Nia Sanchez, winner of Miss USA 2014, is a black belt in taekwondo and has suggested women learn to defend themselves. Photo: Getty
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Suggesting women learn self-defence is the opposite of victim-blaming

In a perfect world, no woman would need to defend herself from attack. But until that world arrives, learning self-defence is a solution that defies the patriarchy’s attempt to impose passivity and blame on women.

It was getting dark. I was walking home alone. A man came up to me and started walking close to me. Too close. I stopped. He stopped. I crossed the road. He crossed. I turned round and started walking in the other direction. So did he. In the end I ran as fast as I could out of the residential area and sought refuge in a nearby shop. He waited for me outside, for a long time. I’ve never stopped feeling angry and ashamed.

I was in a club. My friends left me with a friend of theirs who was going to give me a ride home. I was in a strange city. Instead of taking me home, he took me to his flat. I went upstairs with him – I didn’t know where I was. And I trusted him. He tried to undress me. I said no. He didn’t listen. When he was finished, he drove me home. I never told anyone. I thought it was my fault.

Although these are not the only times I’ve been threatened with, or actually sexually assaulted, they are the two occasions I think back on most often. Like many victims, I relive them and experience that hot shame that never seems to get any easier to bear – and I daydream about how they might have been different. To the man who followed me, who enjoyed and smirked at my fear, I wish I could have turned and faced him, called his bluff, knowing I had the skills to fight him if he intended to do more than show me he could drive me off the street with his mere presence. To the man who assaulted me: I wish I’d felt I could push him off and keep him off. That I didn’t just have to stay there and let him do what he wanted.

Let him do it. I know that’s not the politically correct, the fashionably feminist way of looking at it. I know that technically, they did it to me. My consent, coerced, unwilling, terrified out of me as it was, had nothing to do with what happened to me. But that doesn’t get rid of the rage and the shame. The sense that I gave them what they wanted. The sense that I was weak. I know (rationally) that it was their fault, that my actions are irrelevant. But I never remember these incidents without wishing it had been different. Wishing I had been different.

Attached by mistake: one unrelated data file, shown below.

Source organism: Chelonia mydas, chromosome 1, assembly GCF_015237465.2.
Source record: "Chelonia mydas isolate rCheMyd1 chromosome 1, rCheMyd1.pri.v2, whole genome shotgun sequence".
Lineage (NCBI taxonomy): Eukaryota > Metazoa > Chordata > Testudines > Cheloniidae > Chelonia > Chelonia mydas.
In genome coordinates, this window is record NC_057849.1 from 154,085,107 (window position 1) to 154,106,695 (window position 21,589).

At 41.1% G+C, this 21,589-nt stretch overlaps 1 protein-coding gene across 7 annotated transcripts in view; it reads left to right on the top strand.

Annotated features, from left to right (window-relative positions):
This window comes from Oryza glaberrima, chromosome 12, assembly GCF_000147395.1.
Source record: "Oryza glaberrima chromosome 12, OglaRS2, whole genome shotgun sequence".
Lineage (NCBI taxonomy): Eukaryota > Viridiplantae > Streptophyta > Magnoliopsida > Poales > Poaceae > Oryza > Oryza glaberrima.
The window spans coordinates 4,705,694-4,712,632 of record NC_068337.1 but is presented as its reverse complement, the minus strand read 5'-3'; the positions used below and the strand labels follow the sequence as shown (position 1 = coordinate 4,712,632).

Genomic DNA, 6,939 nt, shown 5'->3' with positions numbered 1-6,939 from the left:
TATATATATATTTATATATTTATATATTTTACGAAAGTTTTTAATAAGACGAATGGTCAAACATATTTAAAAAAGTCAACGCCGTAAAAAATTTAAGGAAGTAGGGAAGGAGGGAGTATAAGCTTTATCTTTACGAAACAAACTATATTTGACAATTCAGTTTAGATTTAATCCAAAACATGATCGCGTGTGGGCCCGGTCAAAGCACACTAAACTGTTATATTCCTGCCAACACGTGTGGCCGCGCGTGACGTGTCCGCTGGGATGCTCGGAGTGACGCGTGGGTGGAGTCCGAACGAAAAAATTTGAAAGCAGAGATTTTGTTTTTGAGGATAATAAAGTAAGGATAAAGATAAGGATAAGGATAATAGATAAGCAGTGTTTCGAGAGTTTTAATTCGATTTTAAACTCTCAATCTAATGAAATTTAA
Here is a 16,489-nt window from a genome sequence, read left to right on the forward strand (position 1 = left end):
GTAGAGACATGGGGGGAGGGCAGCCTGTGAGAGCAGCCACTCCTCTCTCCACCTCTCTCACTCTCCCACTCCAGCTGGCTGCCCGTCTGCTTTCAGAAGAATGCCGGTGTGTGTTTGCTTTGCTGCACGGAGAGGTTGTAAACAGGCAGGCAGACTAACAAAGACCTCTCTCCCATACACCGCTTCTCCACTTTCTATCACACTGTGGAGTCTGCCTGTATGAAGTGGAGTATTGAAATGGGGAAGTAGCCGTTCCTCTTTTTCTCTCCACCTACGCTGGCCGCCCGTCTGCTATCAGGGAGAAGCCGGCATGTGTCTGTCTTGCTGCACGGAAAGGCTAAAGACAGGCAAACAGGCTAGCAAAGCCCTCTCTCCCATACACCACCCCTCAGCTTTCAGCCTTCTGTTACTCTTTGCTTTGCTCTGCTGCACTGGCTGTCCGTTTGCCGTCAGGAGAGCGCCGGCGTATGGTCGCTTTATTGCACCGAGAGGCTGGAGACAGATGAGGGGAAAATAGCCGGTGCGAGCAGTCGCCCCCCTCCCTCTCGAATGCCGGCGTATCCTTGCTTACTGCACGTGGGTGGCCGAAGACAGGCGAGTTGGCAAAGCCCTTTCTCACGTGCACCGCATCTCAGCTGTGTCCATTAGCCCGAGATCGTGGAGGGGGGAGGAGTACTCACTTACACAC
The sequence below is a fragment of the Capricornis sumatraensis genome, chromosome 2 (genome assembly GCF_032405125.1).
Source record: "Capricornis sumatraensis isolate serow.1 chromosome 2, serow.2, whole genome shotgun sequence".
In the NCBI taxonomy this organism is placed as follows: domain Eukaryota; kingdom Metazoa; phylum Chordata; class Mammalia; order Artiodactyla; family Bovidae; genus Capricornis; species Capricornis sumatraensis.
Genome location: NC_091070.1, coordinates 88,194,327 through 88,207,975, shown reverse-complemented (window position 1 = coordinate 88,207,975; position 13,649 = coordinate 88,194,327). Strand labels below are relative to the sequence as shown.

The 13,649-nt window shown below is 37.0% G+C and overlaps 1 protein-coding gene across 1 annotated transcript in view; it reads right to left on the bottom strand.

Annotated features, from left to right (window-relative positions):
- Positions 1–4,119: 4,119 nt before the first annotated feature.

On Sunday, Miss Nevada was crowned Miss USA. Nia Sanchez is a black belt in taekwondo, and, in answer to a question about sexual assaults on campus, she suggested that women learn to defend themselves. Cue social media outrage. Don’t teach women to defend themselves; teach men not to rape, went the general refrain.

Well, yes. We do need to teach men not to rape. Obviously we need to teach men not to rape. We need to teach men that women’s bodies are not their rightful property: we are not there to be leered at, to be wanked over, to to be violated. To be beaten and killed for refusing. But, and this is a big but, this is what is happening, and slogans are not enough. When we live in a world where a man who went on to kill six people in a shooting spree can write a 141-page manifesto about the dumb blonde sluts he intends to kill, who denied him his rightful access to their bodies; when we live in a world where other men will, instead of outright condemning his action, hedge their comments with implications that they understand where he’s coming from, that they, too, have been relegated to the dreaded “friendzone”; when we live in such a world, and we do, we need more than slogans. We need solutions.